John Wilkes Booth, Port Royal, Virginia

The Garrett Farm In Port Royal, Virginia Where John Wilkes Booth Was Shot By Union Soldiers

Photograph of the Garrett Farm in Port Royal, Virginia.

John Wilkes Booth had planned four separate plots against President Abraham Lincoln. On August 1864, he met with two friends, Samuel Arnold and Michael O’Laughlen, to discuss kidnapping the president and demanding the release of confederate prisoners in exchange for his release. That plan was abandoned since Lincoln did not go to the Ford’s Theatre on the night of the planned kidnapping, due to stormy weather.

Fords Theatre in the 1860s.

John Wilkes Booth was a guest of Lucy Parker, Booth’s girlfriend and the daughter of John Parker Hale, During Lincoln’s Inauguration. Booth was restrained by police for lunging at the President, and he responded that he had simply “stumbled”. Booth later said, “What an excellent chance, if I had wished, to kill the President on Inauguration Day!”

President Lincoln’s second Inauguration at the steps of the U.S. Capital.

On March 1865, John Wilkes Booth met with friends to discuss kidnapping Lincoln at a hospital during a play of, “Still Waters Run Deep”. The second plot was disbanded after President Lincoln stayed home yet again.

John Wilkes Booth decided, after his third failed plot, to kill President Lincoln and to have David Herd kill his cabinet members.

Photograph of John Wilkes Booth’s accomplice, David Herold.

On April 14, 1865, after John Wilkes Booth shot President Abraham Lincoln at the Ford Theatre, he spent the next few days trying to escape, with a broken leg from his fall from the balcony of that building.

John Wilkes Booth spent time getting food and supplies from Confederate sympathizers from his trip from Washington, D.C., to the homes of Dr. Mudd and Samuel Cox in the eastern shore of Maryland, to Lucas’s Farm in the Northern Neck of Virginia, and to the Brockenbrough-Peyton Home in Port Royal, where the daughter of the homeowner let John Wilkes Booth, David Herold and three confederate soldiers temporarily stay.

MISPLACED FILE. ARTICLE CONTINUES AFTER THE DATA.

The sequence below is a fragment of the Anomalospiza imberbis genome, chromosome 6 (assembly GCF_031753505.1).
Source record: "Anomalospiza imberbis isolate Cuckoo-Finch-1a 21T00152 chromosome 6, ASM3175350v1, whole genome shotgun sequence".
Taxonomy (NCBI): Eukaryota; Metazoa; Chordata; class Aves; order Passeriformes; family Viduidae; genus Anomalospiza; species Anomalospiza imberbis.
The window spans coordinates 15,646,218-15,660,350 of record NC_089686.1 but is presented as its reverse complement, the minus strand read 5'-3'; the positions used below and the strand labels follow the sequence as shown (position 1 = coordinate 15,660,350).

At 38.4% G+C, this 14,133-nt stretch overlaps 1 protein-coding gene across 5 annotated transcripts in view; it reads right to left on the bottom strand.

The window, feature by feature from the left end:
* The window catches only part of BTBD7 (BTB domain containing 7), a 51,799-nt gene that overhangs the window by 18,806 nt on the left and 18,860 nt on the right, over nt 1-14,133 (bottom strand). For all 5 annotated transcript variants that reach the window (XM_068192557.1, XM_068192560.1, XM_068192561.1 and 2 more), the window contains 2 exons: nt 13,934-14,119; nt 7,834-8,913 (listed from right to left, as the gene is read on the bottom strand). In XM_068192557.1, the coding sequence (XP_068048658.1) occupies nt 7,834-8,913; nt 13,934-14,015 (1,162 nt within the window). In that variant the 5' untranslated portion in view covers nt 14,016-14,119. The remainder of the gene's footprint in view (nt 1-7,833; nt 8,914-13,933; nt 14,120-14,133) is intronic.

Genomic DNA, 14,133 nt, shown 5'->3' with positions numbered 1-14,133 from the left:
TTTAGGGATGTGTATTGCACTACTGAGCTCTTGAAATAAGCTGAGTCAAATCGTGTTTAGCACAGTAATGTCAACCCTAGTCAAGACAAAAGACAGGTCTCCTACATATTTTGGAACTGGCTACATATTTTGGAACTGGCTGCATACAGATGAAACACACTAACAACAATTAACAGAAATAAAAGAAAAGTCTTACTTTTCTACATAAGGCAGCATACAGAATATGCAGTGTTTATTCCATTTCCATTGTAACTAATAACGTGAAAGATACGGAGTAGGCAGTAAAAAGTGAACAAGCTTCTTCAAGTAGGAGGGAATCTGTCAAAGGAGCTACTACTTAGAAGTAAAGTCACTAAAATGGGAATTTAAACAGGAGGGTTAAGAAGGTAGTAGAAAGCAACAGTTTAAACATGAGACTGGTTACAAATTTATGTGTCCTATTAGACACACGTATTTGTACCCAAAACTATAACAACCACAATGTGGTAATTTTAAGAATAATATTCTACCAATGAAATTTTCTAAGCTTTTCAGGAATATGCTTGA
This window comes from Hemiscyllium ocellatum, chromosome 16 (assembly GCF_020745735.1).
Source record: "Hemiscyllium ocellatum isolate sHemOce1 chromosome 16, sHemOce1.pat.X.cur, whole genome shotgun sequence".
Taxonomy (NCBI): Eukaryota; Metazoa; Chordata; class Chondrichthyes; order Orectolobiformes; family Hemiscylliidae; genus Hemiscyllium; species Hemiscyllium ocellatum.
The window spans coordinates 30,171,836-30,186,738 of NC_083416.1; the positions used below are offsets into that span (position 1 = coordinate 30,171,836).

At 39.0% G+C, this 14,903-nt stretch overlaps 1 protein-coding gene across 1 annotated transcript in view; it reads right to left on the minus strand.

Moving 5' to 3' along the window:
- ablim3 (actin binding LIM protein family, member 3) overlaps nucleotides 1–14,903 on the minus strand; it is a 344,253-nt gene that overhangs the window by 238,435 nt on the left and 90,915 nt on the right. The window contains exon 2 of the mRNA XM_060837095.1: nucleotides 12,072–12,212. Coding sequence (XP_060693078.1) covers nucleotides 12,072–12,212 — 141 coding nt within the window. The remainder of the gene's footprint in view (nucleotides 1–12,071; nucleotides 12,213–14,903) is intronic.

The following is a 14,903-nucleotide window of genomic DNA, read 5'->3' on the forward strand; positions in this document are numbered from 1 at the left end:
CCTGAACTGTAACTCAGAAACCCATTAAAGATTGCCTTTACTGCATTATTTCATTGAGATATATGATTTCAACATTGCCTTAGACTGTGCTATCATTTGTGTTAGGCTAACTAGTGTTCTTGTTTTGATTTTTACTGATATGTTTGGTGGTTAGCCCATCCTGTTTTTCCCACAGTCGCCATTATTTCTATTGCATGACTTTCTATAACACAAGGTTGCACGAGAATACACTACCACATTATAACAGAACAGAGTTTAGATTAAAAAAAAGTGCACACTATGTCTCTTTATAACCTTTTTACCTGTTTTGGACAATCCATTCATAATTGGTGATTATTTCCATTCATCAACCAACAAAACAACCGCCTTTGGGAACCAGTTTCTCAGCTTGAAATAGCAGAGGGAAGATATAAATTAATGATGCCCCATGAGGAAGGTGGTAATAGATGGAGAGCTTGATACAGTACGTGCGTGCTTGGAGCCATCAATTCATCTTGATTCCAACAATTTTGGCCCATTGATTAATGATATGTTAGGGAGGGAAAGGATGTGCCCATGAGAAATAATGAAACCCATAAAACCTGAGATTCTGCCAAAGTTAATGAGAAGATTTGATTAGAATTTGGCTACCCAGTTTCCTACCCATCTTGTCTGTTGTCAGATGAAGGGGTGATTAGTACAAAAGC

The last home that John Wilkes Booth stayed in before he was found at the Garrett Farm.

However, the homeowner was not present when the party arrived, and they were all were asked to leave upon his return.

The U.S. War Department authorized a $100,000 reward for the capture of John Wilkes Booth, which became the largest manhunt in the history of the United States.

Boston Corbett and Lieutenant Edward P. Doherty were the union calvary soldiers in charge of the manhunt for John Wilkes Booth.

The historical marker in Charles County, which was part of the planned escape route that John Wilkes Booth took to Port Royal, Virginia during the manhunt.

After John Wilkes Booth left the Brockenbrough-Peyton Home he snuck into the nearby Garrett Farm in Port Royal, Virginia, without letting the owner of the farm know of his whereabouts. Union soldiers soon found John Wilkes Booth, hiding in a barn with several animals, within the farm. After a tense stand-off, which involved Union troops setting fire to the barn, the soldiers shot John Wilkes Booth after he failed to surrender.

On April 26, 1865, John Wilkes Booth died, on the porch of the house of the Garrett Farm, a few hours after being shot.

An “Assassin’s End” historical marker was placed at the 150 year anniversary of John Wilkes Booth’s death, after the original sign that was erected in 1937 was stolen in October, 2014.